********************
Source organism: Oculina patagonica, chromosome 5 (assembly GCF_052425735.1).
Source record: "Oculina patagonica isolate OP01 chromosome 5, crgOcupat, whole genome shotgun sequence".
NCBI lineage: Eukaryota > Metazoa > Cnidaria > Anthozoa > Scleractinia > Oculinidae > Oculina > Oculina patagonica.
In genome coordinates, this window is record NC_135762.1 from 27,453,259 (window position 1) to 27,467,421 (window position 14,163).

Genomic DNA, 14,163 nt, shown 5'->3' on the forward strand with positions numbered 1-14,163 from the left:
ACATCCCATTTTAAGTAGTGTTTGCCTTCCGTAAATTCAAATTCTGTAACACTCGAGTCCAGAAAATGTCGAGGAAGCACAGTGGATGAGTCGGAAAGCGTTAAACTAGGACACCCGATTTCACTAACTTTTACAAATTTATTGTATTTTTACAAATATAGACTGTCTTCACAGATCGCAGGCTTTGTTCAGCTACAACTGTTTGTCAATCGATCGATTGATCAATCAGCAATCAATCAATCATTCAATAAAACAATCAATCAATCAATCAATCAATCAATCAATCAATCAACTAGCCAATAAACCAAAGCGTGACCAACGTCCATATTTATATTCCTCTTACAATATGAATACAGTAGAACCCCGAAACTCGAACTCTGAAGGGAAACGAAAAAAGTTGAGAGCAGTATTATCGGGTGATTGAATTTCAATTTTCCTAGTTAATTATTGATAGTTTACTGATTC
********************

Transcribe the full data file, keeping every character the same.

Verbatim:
Source organism: Oculina patagonica, chromosome 5 (assembly GCF_052425735.1).
Source record: "Oculina patagonica isolate OP01 chromosome 5, crgOcupat, whole genome shotgun sequence".
NCBI lineage: Eukaryota > Metazoa > Cnidaria > Anthozoa > Scleractinia > Oculinidae > Oculina > Oculina patagonica.
In genome coordinates, this window is record NC_135762.1 from 27,453,259 (window position 1) to 27,467,421 (window position 14,163).

Genomic DNA, 14,163 nt, shown 5'->3' on the forward strand with positions numbered 1-14,163 from the left:
ACATCCCATTTTAAGTAGTGTTTGCCTTCCGTAAATTCAAATTCTGTAACACTCGAGTCCAGAAAATGTCGAGGAAGCACAGTGGATGAGTCGGAAAGCGTTAAACTAGGACACCCGATTTCACTAACTTTTACAAATTTATTGTATTTTTACAAATATAGACTGTCTTCACAGATCGCAGGCTTTGTTCAGCTACAACTGTTTGTCAATCGATCGATTGATCAATCAGCAATCAATCAATCATTCAATAAAACAATCAATCAATCAATCAATCAATCAATCAATCAATCAACTAGCCAATAAACCAAAGCGTGACCAACGTCCATATTTATATTCCTCTTACAATATGAATACAGTAGAACCCCGAAACTCGAACTCTGAAGGGAAACGAAAAAAGTTGAGAGCAGTATTATCGGGTGATTGAATTTCAATTTTCCTAGTTAATTATTGATAGTTTACTGATTC